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Amazon plans Alexa device that monitors sleep disorder: Report. Pixabay

Amazon is working on a new Alexa-driven device that can monitor sleep apnea, a disorder where breathing repeatedly stops and starts, Business Insider reported.

According to the report, the palm-sized device is reportedly designed to sit on a bedside table and use a millimeter-wave radar to sense your breathing.

Amazon’s project is apparently being developed under the code name “Brahms” after the German composer of Lullaby.

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The device resembles a “standing hexagonal pad connected to a metal wire base,” the report noted.

Amazon declined to comment on the existence of the project.

If you snore loudly and feel tired even after a full night’s sleep, you might have sleep apnea.

Snoring, feeling exhausted after sleep are few symptoms. Unsplash

In 2014, Japanese company Nintendo announced a “non-wearable” device that could track sleep via radio waves, reports The Verge. However, the device was never released.

Want to read more in Hindi? Checkout: बर्ड फ्लू से जुड़े हर सवाल का जवाब जानने के लिए पढ़िए विशेषज्ञों की यह रिपोर्ट

OnePlus has also announced a new concept phone that used mmWave radar to monitor breathing.

The concept smartphone changes colors as you breathe, and sports a motion-tracking radar tool.

According to the company, it is using a technology called Electronic Color, Material, and Finish (ECMF) for the OnePlus 8T concept phone.

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The radar could sense your breathing and change the back’s color in time with it, “effectively making the phone a biofeedback device”. (IANS)



President Joe Biden listens to Vice President Kamala Harris speak in the Rose Garden of the White House, in Washington, Aug. 5, 2021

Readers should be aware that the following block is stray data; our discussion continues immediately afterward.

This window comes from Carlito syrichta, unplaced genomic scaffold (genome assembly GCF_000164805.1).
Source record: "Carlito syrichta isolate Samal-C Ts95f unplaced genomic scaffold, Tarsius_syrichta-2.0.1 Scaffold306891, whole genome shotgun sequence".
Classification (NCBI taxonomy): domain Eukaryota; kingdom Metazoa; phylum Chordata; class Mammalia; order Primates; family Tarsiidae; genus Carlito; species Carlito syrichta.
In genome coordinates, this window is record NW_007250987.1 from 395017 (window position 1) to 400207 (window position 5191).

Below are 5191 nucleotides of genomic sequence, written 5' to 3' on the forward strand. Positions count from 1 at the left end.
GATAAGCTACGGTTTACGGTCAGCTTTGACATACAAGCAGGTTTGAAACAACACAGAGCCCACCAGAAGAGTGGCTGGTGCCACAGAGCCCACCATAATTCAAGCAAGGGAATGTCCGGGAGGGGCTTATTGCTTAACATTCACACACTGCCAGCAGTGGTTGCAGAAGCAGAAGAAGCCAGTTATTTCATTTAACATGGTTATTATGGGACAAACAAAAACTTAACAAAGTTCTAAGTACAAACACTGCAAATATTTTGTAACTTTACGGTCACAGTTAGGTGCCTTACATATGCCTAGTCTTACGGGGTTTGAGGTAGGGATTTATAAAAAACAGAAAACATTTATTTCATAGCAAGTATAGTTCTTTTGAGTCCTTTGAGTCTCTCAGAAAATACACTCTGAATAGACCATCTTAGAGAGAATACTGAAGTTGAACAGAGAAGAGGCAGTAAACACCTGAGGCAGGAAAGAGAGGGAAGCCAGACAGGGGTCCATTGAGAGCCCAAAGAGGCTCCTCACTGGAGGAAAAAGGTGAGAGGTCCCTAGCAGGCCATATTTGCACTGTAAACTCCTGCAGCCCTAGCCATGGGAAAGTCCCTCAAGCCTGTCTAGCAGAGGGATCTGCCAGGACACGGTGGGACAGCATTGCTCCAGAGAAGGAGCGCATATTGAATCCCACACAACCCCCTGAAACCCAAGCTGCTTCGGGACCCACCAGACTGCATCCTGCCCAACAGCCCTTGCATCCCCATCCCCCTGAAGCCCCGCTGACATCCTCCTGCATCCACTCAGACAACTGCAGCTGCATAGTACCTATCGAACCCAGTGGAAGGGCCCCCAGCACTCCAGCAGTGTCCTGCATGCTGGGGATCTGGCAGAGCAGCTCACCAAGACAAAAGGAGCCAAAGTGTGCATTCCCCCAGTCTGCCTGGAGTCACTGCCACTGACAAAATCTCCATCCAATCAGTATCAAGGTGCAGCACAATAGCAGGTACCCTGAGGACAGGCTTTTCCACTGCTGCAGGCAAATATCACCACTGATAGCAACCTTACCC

U.S. Vice President Kamala Harris said final congressional passage of the Biden administration's major infrastructure plan comes down to "a fundamental issue" of the lack of water brought on by climate change.

Harris made the comments Monday during a visit to Lake Mead, a man-made reservoir near the gambling and tourist destination city of Las Vegas, Nevada, which provides drinking water and electricity for more than 40 million people across seven western U.S. states and northern Mexico.

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In this Oct. 4, 2021 photo, the Supreme Court is seen on the first day of the new term, in Washington

As a legal battle plays out in the courts, the Biden administration has asked the U.S. Supreme Court to block a Texas law that bans most abortions in the state.

The Justice Department asked the high court Monday to reverse a decision by an appeals court that allows the law to remain in effect while litigation over the policy continues.

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Photo by Rafik Wahba on Unsplash

The Olympic Flame that will be burning for the Beijing 2022 Winter Games was ignited on Monday at the birthplace of the Games in Ancient Olympia, Greece.

The Olympic Flame that will be burning for the Beijing 2022 Winter Games was ignited on Monday at the birthplace of the Games in Ancient Olympia, Greece. During the traditional ceremony, actress Xanthi Georgiou in the role of an ancient Greek High Priestess used a concave mirror to focus the sun's rays and light a torch before the 2,500-year-old Temple of Hera, a goddess in ancient Greek mythology.

At the end of the ceremony, the High Priestess handed over the flame to the first torchbearer, Greek skier Ioannis Antoniou, inside the stadium which hosted the first Games centuries ago. A total of three torchbearers will relay the torch in Ancient Olympia. Former Chinese short track speed skating athlete Li Jiajun was the second runner, reports Xinhua.

Following a short symbolic torch relay, the flame will be transferred to Athens to be passed over on Tuesday to the organizers of Beijing 2022. The XXIV Winter Olympics will take place from February 4 to 20, 2022, followed by the Paralympics Winter Games. (IANS/ MBI)

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